A number of sites within the District are proposed for major mixed use developments or have existing uses which need to be controlled or are situated in particularly sensitive locations. While planning guidance is required, these sites do not readily fall into the general chapters of the Plan and the guidance in this chapter supplements the Plan's general policies.



The former Betteshanger Colliery site is situated in a rural location. Adjacent to the pithead is a group of houses, built in the 1930s to accommodate colliery workers, known as the Colliery Circle. The majority of the spoil tip is on lower ground to the east of the A258. A small area of the site is notified as a SSSI and is also a Ramsar site. At one point the site is crossed by a bridge carrying the A258.

Colliery Pithead Complex


The colliery closed in 1989. The mine shafts have been filled and capped. The area around the mine shafts may be sterilised from built development, although it could accommodate roads, parking areas and landscaping. Some buildings have been demolished but those remaining are located on approximately 3.4 Ha. (8.4 acres). The site is located in the countryside, away from the main centres of population and workforce. It is situated in a sensitive location close to a SLA and is clearly visible from a number of vantage points, in particular, the A258 Deal to Sandwich road. In locational terms, the site is not sustainable. The site has not been allocated as there is uncertainty surrounding the sites ability to be developed during the Plan period. However, should the site come forward earlier than expected the Council would be prepared to permit only employment uses. The site is in need of environmental upgrading and it is likely that substantial investment will be required in both on-site and off-site infrastructure. The site is located close to residential properties and any proposals for redevelopment must safeguard residential amenity.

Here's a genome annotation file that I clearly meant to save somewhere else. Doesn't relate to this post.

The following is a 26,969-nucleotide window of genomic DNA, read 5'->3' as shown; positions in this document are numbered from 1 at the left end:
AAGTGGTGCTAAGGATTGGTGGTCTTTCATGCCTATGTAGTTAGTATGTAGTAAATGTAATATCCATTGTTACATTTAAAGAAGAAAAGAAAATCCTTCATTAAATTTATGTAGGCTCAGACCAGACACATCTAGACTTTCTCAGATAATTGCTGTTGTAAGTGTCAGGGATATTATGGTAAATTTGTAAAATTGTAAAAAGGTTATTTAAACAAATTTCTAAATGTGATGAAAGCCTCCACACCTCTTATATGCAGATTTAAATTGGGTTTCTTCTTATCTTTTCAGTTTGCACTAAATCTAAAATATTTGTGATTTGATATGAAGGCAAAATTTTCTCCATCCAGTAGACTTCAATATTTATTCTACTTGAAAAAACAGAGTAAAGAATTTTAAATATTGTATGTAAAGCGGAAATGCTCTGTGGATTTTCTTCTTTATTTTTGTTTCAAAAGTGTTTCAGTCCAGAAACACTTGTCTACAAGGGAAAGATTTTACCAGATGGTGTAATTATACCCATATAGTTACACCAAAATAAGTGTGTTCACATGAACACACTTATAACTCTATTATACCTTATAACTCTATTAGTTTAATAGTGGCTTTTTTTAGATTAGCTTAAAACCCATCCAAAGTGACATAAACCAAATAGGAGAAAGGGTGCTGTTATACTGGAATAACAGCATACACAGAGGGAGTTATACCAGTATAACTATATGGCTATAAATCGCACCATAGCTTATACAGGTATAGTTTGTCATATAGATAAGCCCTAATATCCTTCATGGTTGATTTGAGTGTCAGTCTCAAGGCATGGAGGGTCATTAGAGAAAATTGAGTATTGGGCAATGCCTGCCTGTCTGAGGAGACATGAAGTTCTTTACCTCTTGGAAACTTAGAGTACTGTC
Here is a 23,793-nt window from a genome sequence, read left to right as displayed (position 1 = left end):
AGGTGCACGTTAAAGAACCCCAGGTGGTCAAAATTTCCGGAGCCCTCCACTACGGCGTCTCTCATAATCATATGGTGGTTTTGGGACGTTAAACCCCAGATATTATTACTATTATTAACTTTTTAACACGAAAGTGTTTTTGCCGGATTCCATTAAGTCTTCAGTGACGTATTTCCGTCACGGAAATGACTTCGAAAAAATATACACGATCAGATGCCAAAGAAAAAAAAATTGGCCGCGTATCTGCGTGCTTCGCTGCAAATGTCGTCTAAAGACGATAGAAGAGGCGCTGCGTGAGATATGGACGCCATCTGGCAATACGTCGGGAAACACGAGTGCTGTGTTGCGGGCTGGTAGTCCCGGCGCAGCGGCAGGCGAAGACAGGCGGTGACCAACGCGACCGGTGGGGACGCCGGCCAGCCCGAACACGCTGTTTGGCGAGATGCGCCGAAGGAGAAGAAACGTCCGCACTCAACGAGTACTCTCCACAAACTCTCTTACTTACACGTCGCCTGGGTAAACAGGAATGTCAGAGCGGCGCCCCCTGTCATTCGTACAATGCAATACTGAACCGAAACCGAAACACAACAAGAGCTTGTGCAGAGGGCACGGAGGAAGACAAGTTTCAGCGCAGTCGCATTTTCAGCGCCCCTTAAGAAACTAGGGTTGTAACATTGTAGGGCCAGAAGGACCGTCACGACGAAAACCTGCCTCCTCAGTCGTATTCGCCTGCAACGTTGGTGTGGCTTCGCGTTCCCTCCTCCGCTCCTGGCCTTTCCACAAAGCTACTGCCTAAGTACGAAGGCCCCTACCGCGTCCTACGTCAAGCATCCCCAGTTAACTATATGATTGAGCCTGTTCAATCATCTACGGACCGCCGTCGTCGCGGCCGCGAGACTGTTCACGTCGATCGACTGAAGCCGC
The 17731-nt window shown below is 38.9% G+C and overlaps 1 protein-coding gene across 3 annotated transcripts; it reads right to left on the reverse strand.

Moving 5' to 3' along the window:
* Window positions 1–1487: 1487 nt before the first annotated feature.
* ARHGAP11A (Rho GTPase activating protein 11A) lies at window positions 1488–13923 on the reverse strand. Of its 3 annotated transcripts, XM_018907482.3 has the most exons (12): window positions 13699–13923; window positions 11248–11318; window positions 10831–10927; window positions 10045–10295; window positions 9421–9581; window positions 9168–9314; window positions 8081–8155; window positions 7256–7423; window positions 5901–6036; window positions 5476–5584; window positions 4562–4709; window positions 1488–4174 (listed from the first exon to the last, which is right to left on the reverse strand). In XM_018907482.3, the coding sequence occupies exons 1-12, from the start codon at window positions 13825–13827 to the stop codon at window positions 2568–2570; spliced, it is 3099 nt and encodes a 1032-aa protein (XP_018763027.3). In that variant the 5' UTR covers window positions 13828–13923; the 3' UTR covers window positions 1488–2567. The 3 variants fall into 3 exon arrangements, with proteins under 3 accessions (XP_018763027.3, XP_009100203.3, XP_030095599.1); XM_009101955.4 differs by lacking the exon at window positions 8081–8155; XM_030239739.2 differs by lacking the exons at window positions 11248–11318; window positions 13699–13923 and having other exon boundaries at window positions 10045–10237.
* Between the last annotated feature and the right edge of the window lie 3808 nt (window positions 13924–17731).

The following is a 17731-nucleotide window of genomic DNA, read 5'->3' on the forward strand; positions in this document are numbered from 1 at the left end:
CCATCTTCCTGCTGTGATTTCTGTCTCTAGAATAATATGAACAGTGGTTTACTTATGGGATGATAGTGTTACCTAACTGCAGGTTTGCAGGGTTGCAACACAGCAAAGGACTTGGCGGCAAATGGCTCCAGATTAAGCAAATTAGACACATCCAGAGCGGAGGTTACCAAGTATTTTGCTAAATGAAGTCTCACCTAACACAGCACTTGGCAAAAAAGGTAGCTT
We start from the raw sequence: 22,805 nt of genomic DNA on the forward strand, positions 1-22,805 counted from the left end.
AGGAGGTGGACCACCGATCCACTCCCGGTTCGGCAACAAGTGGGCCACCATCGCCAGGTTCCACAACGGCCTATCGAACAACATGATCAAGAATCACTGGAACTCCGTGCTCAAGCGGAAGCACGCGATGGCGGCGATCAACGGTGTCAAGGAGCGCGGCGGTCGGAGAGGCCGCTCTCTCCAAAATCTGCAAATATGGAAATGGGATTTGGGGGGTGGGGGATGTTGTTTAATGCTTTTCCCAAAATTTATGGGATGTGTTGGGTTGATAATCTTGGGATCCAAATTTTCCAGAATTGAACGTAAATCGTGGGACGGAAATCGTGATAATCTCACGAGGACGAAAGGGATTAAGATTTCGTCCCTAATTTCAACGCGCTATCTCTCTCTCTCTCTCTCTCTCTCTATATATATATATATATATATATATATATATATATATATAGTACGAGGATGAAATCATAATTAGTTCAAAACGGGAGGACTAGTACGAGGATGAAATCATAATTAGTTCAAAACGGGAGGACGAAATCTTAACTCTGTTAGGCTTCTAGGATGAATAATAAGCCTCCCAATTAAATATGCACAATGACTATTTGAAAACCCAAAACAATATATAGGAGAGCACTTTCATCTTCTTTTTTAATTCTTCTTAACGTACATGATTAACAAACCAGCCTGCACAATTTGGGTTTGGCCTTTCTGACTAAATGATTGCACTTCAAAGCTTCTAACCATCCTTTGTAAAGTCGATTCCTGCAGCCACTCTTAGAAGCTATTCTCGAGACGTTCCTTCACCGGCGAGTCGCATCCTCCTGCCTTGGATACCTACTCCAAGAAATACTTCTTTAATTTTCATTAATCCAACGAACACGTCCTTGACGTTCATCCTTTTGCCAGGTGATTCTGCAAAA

Although not the most suitable location, the redevelopment of the site for employment uses would bring economic benefits, and involve bringing back into use derelict and possibly contaminated land. The redevelopment of the whole site would be likely to generate very high levels of traffic and be particularly prominent in the landscape. Therefore, the Council supports, in principle, the redevelopment of part of the former colliery complex for B1, B2 and B8 employment uses. The redevelopment of the site for housing, retail or intensive recreation uses would not be acceptable.


Redevelopment of the site is likely to result in the need for highway improvements. This could be achieved by either improving the existing road network or preferably, the construction of a new road to the A258 to serve the site. Either option should ensure that nature conservation and landscape interests and residential amenity are not adversely affected. In order to assess the impact of any proposals on the transport network, the Council will require a traffic impact assessment to be carried out. This should examine, in detail, the opportunities for all travel options, including the potential use of the existing rail connection with the main line and measures to improve the accessibility to the site by public transport. There is an existing cycleway, which runs from Deal to the north west along the A258, and this should be extended into the site.


In the north west edge of the site, the sewage works, which served the colliery, still serves the residential properties in the hamlet of Betteshanger. These works should, therefore, be retained and any necessary improvements made to serve any future industrial development. It is likely that some further investment in other service provision will be needed if development of the site is to proceed.